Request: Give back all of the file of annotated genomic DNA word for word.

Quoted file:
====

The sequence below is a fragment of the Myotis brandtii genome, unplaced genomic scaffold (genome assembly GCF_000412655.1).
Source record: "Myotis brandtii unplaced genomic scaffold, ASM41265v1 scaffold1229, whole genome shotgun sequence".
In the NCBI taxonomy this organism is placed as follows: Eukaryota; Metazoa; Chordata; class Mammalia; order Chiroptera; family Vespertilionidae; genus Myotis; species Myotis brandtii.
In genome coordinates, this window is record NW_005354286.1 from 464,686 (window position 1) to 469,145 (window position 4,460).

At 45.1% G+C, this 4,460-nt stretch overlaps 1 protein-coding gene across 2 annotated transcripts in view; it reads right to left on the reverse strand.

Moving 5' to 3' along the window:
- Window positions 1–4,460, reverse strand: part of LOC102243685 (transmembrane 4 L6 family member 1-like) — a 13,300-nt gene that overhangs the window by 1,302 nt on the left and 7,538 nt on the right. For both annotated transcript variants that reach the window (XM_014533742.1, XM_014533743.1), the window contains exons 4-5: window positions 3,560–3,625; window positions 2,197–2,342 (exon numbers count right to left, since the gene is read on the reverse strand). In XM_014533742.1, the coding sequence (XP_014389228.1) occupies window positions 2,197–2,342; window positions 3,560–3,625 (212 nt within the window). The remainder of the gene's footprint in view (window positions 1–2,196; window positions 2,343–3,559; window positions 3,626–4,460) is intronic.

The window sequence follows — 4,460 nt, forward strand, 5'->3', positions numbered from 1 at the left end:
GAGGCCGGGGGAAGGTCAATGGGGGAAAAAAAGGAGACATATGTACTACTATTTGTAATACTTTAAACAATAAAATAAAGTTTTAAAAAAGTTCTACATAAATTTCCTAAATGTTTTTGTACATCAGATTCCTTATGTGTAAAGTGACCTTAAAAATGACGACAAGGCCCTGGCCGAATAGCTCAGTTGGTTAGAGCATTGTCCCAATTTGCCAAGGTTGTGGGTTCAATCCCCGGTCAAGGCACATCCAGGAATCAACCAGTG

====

The sequence below is a fragment of the Myotis brandtii genome, unplaced genomic scaffold (genome assembly GCF_000412655.1).
Source record: "Myotis brandtii unplaced genomic scaffold, ASM41265v1 scaffold1229, whole genome shotgun sequence".
In the NCBI taxonomy this organism is placed as follows: Eukaryota; Metazoa; Chordata; class Mammalia; order Chiroptera; family Vespertilionidae; genus Myotis; species Myotis brandtii.
In genome coordinates, this window is record NW_005354286.1 from 464,686 (window position 1) to 469,145 (window position 4,460).

At 45.1% G+C, this 4,460-nt stretch overlaps 1 protein-coding gene across 2 annotated transcripts in view; it reads right to left on the reverse strand.

Moving 5' to 3' along the window:
- Window positions 1–4,460, reverse strand: part of LOC102243685 (transmembrane 4 L6 family member 1-like) — a 13,300-nt gene that overhangs the window by 1,302 nt on the left and 7,538 nt on the right. For both annotated transcript variants that reach the window (XM_014533742.1, XM_014533743.1), the window contains exons 4-5: window positions 3,560–3,625; window positions 2,197–2,342 (exon numbers count right to left, since the gene is read on the reverse strand). In XM_014533742.1, the coding sequence (XP_014389228.1) occupies window positions 2,197–2,342; window positions 3,560–3,625 (212 nt within the window). The remainder of the gene's footprint in view (window positions 1–2,196; window positions 2,343–3,559; window positions 3,626–4,460) is intronic.

The window sequence follows — 4,460 nt, forward strand, 5'->3', positions numbered from 1 at the left end:
GAGGCCGGGGGAAGGTCAATGGGGGAAAAAAAGGAGACATATGTACTACTATTTGTAATACTTTAAACAATAAAATAAAGTTTTAAAAAAGTTCTACATAAATTTCCTAAATGTTTTTGTACATCAGATTCCTTATGTGTAAAGTGACCTTAAAAATGACGACAAGGCCCTGGCCGAATAGCTCAGTTGGTTAGAGCATTGTCCCAATTTGCCAAGGTTGTGGGTTCAATCCCCGGTCAAGGCACATCCAGGAATCAACCAGTG